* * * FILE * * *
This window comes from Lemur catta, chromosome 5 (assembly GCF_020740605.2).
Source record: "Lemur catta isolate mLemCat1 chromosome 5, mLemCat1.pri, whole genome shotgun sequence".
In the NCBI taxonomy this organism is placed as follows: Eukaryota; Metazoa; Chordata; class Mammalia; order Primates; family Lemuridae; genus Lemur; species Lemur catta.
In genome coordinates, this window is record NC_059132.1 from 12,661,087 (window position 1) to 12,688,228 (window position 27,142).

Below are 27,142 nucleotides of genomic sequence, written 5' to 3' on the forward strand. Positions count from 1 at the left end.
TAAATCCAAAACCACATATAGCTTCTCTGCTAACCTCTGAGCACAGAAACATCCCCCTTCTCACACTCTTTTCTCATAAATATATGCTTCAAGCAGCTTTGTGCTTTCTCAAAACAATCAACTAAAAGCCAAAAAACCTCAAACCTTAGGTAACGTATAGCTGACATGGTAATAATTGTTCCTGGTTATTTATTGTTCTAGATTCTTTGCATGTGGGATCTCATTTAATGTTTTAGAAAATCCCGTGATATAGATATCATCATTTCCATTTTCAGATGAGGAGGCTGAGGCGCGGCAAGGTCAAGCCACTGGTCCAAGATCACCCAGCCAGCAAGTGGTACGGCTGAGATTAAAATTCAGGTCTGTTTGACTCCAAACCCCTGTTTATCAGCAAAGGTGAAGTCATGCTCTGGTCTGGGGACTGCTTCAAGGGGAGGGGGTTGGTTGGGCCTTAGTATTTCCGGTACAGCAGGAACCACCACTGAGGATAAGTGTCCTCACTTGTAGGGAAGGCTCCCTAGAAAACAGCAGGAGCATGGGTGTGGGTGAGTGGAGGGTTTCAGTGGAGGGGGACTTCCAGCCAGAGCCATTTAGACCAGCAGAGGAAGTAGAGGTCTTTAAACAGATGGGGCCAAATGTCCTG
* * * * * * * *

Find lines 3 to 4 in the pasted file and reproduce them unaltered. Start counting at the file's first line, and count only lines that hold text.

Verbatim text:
In the NCBI taxonomy this organism is placed as follows: Eukaryota; Metazoa; Chordata; class Mammalia; order Primates; family Lemuridae; genus Lemur; species Lemur catta.
In genome coordinates, this window is record NC_059132.1 from 12,661,087 (window position 1) to 12,688,228 (window position 27,142).